H2’20 global fintech investment more than double H1’20 total
After the global pandemic brought many deals to a halt in H1’20, H2’20 reversed the trend as investors and fintechs learned to do business in a new normal.
Fintech investment down significantly in 2020, yet H2’20 shows strength
Fintech investment dropped from US$168 billion in 2019 to US$105 million in 2020, in part due to the lack of mega M&A deals like 2019’s US$42.5 billion acquisition of WorldPay by FIS. After a soft start to the year, H2’20 saw US$71.9 billion in fintech investment across global M&A, PE and VC deals — more than double the US$33.4 billion seen in H1’20.
We’re going to see larger and more wide-spread M&A in fintech in 2021 – whether it is fintechs seeking to achieve a position of dominant scale in a segment or geography or incumbents needing to accelerate their digital transformation agenda.
Global VC investment reaches second-highest level ever
Amidst the pandemic, fintechs attracted US$42.3 billion in VC investment, in a year that ended second only to 2018 — when Ant Financial raised US$14 billion in the world’s largest private financing round ever. US-based wealthtech Robinhood attracted the largest VC investment in H2’20, raising US$1.3 billion across two deals in H2’20: a US$600 million raise in July and a US$668 million raise in October.
Digital banks see big deals in H2’20
Digital banks attracted a number of VC mega rounds in H2’20, with Sweden-based digital bank Klarna raising US$650 million, Revolut raising US$580 million, and US-based Chime raising US$533.8 million.
Unicorn births span the globe
In H2’20, fintech unicorns were born in the US (Next Insurance, Chainalysis, Better.com, Forter, and others), China (Waterdrop), Canada (Wealthsimple), India (Razorpay), the Netherlands (Mollie), and Brazil (Creditas). Two countries also saw their first fintech unicorns: Saudi Arabia (STC Pay) and Uruguay (dLocal). The diversity of these unicorns is a testament to the rapidly evolving global fintech ecosystem.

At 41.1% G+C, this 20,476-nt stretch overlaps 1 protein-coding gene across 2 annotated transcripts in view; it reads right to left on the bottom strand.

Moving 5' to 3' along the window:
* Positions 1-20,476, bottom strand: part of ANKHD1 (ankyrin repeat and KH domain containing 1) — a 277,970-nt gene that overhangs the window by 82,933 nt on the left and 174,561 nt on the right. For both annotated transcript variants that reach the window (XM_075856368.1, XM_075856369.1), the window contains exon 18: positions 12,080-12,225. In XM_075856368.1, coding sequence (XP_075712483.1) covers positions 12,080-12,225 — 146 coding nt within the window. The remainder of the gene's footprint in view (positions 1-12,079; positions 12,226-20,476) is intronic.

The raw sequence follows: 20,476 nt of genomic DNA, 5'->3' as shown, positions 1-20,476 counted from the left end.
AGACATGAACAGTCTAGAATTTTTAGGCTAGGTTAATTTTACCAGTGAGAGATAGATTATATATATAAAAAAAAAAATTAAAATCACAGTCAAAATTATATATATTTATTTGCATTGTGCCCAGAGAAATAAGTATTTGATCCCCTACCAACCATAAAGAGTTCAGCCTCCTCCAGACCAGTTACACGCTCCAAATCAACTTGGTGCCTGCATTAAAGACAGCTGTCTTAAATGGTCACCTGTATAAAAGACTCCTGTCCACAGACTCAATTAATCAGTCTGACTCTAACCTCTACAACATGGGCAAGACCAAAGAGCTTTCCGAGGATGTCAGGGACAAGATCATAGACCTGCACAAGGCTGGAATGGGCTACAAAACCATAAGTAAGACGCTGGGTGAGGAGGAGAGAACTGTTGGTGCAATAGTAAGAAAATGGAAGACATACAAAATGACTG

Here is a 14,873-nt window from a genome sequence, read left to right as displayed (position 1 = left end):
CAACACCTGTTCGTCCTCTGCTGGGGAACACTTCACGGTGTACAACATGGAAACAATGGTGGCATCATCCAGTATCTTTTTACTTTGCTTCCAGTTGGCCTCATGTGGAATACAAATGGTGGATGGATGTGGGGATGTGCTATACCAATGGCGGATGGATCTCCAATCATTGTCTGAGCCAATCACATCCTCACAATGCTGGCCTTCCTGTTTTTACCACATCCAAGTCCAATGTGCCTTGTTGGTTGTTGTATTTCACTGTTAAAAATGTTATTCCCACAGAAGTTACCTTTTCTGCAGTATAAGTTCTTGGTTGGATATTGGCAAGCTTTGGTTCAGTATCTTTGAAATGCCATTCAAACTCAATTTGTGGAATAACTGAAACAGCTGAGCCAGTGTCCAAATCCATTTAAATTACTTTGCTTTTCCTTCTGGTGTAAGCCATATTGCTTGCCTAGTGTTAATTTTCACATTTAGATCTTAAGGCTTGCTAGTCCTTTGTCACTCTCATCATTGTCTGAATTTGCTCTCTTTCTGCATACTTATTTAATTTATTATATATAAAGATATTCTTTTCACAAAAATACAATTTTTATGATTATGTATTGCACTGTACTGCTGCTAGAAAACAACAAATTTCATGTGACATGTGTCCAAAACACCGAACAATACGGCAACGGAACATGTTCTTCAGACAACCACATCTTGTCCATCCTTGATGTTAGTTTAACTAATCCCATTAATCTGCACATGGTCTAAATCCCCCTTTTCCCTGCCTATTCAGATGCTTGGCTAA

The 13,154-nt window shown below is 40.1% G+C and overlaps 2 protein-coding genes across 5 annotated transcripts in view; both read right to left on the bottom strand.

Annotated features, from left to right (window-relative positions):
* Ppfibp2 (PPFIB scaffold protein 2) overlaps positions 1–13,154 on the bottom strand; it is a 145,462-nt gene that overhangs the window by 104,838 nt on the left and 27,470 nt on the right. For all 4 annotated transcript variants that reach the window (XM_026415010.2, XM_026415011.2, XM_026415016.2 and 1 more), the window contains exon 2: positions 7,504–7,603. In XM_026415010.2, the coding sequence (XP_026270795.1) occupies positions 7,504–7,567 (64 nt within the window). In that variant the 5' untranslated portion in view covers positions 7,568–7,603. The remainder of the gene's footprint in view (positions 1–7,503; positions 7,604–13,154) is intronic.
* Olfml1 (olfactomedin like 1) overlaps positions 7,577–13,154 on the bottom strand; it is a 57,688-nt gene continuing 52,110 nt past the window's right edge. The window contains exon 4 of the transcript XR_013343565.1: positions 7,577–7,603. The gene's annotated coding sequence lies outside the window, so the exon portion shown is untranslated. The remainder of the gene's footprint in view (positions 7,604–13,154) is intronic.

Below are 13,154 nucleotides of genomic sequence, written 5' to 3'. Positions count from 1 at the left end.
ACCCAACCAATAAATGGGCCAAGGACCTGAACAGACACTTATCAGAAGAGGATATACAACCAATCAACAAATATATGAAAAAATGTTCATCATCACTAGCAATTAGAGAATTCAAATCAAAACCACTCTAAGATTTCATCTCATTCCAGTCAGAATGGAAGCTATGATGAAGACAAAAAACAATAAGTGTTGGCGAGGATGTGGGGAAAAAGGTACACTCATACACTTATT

This year, the US market has really accelerated away from the rest of the fintech market. There’s been interesting action from Gojek and on the digital banking front in Europe, but the reality is that 2020 has been a year where the US and digital payments companies have really excelled.
US drives H2’20 rebound in global M&A
M&A activity grew from US$10.9 billion in H1’20 to over US$50 billion in H2’20 — led by the US$22 billion acquisition of TD Ameritrade by Charles Schwab. Increasing M&A activity in the US drove the rebound, with the US accounting for nine of the top ten M&A deals, including TD Ameritrade, Credit Karma (US$7.1 billion), Vertafore (US$5.3 billion), Iberia Bank (US$2.5 billion) and Avaloq (US$2.2 billion).
Governments prioritizing fintech advances
Fintech was a priority for governments and regulators around the world in 2020. During H2’20:
- The People’s Bank of China began a real-world trial in one district of Shenzhen in October for its central bank digital currency – the digital renminbi.
- The Monetary Authority of Singapore issued its first two digital banking licenses to the Grab-Singtel consortium and to tech giant SEA, in addition to two digital wholesale bank licenses to Ant Group and a consortium including Greenland Financial Holdings Group Co. Ltd, Linklogis Hong Kong Ltd, and Beijing Co-operative Equity Investment Fund Management Co. Ltd.
- A group of central banks, including the Federal Reserve, European Central Bank and Bank of England set out a framework and requirements for offering central bank digital currencies.1
Corporates embracing fintech imperative
Corporate participation in venture investment in fintech was incredibly strong in 2020, helping drive US$21 billion globally, including over US$9 billion in H2’20. Over the next couple of years, corporate investment is expected to grow significantly as more legacy firms continue to take action on the wake-up call provided by COVID-19 by undertaking acquisitions, making CVC investments and forging collaborative partnerships.
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